In this Sunday’s gospel lesson, Jesus says, “Whoever welcomes one such child in my name welcomes me, and whoever welcomes me welcomes not me but the one who sent me.” But what does it mean to welcome? If it simply means “make a space for” or “don’t kick out,” then we’re good. I can handle that. But, given that Jesus is challenging the disciples’ perceptions of power and authority and servanthood, I have a feeling it’s deeper than that.
In Mark’s version of the story, this is Jesus’ way of refuting the disciples’ desire to be the greatest. Even deeper than that, this is Mark’s way of showing that the disciples still didn’t understand Jesus’ passion predictions. Jesus predicts his death (2nd time); the disciples argue about who is the greatest (clearly don’t get it); Jesus responds with the bit about children (come on, people!). And that suggests to me that welcoming children is a little like dying on the cross. It’s not as easy as you think.
Although we are separated by centuries of culture, and children have come a long way during that time, I don’t think this is merely a cultural gap between us and Jesus’ words. His words wouldn’t have been shocking because people hated children back then. Instead, he’s asking us to do more than “make space” or “not kick out” little ones. He’s asking us to set them in the middle of us and learn from them.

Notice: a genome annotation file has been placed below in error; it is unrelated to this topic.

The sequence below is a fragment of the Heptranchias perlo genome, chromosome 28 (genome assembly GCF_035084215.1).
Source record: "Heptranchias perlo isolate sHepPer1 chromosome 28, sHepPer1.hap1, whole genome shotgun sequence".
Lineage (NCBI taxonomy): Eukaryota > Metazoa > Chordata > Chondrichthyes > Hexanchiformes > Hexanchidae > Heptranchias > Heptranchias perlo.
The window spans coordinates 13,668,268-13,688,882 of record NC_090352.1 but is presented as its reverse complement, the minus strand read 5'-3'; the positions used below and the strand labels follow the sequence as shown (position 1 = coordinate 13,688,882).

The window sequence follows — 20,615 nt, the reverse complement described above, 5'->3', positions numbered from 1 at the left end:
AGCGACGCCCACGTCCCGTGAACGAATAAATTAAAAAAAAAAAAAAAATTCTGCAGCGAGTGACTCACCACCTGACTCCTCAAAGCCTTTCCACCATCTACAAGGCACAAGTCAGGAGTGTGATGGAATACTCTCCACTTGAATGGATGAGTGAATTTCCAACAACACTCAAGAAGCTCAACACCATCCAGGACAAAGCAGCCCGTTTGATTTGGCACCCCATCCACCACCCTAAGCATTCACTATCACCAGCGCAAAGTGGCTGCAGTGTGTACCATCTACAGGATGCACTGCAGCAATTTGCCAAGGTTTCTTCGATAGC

This morning, I read a NPR bit about white middle-class families sending their children to Birmingham’s public schools—bucking a long-standing trend. And in the article one of the parents says of elementary-aged children, “I feel like at this age, they don't really see color…They go straight to playing together and learning about each other and talking and sharing snacks.” THAT is the opposite of what the disciples had been arguing about. Jesus is telling them to go back to first grade and learn what they need to learn about who’s first. I don’t know at what age children discover that black kids and white kids are different. I don’t know how old you have to be before you learn that some kids don’t have the five-star trapper-keeper because their parents can’t afford it and (to take the logic where the disciples were stuck) are thus less valuable as human beings. But we aren’t born that way. And Jesus wants us to get back to the playground.
Welcoming Jesus and the one who sent him means eliminating the social strata that assign value to “the greatest” and “the least of these.” Jesus died as the world’s servant. Yet he was exalted to the heavenly places. There is no more “who is the greatest?” We’re supposed to be past that now.